Last Sunday evening, as part of our Living Life Dangerously focus (living in the fullness of trust in God) we looked at Suffering. I defined suffering as living in a condition where it seems that God is absent. It might be pain, illness, grief or any other unhappy life circumstance; and in that situation we find ourselves without comfort.
Of course God is right there with us, but we don’t seem to be receiving any help or comfort from Him. So we suffer. This is not an uncommon experience in the world today and the Bible has many stories of such situations. So how do we understand it? Why does God seem to leave us in this uncomfortable situation? Why does He not seem to answer our prayers?
We must, of course, immediately turn to the situation of Job. Job lost his wife, children, possessions and even his health; there seemed no reason for it and his cry for help went apparently unheard. His friends blame sin, disobedience, lack of faith etc but Job denies all that, and he is right! However when we read Job’s story, we know something that Job and his friends do not know. God has a high regard and deep love for Job. Satan says that Job’s reciprocating love is only because God has supplied the man with many blessings. So God allows Satan to take away the blessings to prove to the evil one that Job’s faith is indeed genuine. In our consumer society, it is also easy to claim our blessedness by measuring the extent and wealth of our possessions – but the truth is that our blessedness come from God’s love for us. Job’s story is not about punishment, or even about testing faith; no, it is about proving faith. Job’s faith was genuine; his suffering was because it seemed that the God in whom he had put his trust was ignoring him. But God was not doing that at all, indeed, God’s heart must have ached with Job’s suffering but He could not intervene. Job’s faith had to be proved genuine to the evil one without any assistance from God. And it was!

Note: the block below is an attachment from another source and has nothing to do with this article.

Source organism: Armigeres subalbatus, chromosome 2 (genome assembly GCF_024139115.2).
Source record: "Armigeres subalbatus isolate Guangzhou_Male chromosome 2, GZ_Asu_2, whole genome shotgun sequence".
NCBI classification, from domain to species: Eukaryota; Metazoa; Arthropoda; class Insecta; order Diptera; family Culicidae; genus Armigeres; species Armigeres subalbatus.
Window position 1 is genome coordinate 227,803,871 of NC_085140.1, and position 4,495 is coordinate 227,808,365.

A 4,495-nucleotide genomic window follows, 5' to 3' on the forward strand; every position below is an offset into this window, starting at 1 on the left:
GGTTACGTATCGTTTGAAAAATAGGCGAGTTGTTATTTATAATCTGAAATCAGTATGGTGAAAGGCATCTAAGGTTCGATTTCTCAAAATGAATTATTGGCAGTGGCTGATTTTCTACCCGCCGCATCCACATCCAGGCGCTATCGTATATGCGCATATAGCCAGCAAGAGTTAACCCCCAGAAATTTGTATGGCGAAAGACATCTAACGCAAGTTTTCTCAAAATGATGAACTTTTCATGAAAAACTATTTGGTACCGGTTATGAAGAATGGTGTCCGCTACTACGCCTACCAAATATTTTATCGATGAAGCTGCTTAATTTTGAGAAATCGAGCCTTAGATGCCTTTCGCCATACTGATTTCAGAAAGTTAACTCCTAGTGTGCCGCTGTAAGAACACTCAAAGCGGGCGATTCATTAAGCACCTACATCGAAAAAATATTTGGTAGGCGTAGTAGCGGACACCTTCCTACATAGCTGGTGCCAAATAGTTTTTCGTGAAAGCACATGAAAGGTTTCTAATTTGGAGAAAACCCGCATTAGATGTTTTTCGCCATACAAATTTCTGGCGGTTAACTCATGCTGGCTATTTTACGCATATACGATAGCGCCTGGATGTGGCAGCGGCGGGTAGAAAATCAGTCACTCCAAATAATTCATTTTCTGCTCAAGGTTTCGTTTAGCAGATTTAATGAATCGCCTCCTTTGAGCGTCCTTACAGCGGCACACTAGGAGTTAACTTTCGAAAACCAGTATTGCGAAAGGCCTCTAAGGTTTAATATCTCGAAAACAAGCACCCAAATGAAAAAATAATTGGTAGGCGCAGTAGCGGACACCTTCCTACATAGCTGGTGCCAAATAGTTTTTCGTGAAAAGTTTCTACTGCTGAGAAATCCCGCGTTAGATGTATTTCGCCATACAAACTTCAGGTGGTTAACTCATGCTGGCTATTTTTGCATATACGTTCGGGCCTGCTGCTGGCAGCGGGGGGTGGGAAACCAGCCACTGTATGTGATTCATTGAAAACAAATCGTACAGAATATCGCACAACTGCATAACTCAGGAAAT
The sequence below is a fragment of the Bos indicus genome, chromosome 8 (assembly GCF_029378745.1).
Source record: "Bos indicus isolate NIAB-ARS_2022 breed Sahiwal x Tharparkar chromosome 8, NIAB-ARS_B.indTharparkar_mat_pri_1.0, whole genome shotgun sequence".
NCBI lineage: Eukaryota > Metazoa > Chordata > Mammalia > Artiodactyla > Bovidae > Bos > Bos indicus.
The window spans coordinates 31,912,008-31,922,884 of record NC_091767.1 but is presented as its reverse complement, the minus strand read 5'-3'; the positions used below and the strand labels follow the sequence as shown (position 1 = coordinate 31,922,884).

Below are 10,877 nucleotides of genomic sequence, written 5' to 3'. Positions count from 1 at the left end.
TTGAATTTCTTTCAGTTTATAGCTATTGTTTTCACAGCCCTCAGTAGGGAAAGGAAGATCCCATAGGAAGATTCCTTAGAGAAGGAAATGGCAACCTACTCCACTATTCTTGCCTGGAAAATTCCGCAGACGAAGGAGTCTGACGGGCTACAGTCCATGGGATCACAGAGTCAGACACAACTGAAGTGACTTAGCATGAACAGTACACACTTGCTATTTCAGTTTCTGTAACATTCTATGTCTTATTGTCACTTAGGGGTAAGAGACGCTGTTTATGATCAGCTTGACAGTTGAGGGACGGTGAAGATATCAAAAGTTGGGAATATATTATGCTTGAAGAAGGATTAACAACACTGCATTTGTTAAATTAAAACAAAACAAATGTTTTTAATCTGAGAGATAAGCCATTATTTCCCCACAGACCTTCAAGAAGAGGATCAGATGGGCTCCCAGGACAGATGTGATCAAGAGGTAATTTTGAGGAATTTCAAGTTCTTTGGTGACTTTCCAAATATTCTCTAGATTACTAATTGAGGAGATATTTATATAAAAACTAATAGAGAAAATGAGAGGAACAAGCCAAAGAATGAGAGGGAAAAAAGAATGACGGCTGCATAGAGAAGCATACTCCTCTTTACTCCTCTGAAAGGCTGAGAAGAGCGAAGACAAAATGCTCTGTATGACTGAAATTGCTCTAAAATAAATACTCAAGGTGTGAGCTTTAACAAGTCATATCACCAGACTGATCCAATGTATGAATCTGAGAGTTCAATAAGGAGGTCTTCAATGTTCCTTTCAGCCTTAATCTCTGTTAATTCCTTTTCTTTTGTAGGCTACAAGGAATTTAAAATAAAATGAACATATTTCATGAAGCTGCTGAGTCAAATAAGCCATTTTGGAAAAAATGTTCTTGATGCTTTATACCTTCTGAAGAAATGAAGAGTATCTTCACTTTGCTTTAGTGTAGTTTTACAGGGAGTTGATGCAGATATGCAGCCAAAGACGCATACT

Similarly, when Jesus was on the Cross, He cried out to the Father, “Why have You forsaken me?” The Father could not intervene, or it would have lessened our salvation – His love for us is great, and our redemption had to be paid in full through the death of Christ.
Sometimes our cry also is “God, why have You forsaken me?” but God has not forsaken us, and He never will. We don’t always have the whole picture though. Job suffered because of Satan’s accusation against God, Jesus suffered because God loves us so much. Our own suffering (the apparent absence of God) might have very wide implications – we don’t know. But we do know that God always works for the good of those who love Him. We do know that it is not God’s desire that any should perish but that all should come to repentance. We do know that God is love and that He loves us. Our response must be to continue in our faith, to trust and love God despite our circumstances and to always hope in Him. We need a childlike faith where we know the Father’s love and are sure always that His intentions are for the good.
Afterwards I offered to pray confidentially with anyone who felt themselves in a “suffering” situation. A few people came forward, and in one case, I felt convicted to tell the person that God would intervene before the week was over. I never do that; I trust God with all my heart but am quite often uncertain about my thoughts and feelings. But I had said that we must pray with childlike faith, and I did, and I had this thought prompt – so I said it.
Praise God that I received a call on Thursday that the prayer had been answered! God is good; all the time! He is worthy of praise and you can trust Him fully, without a doubt.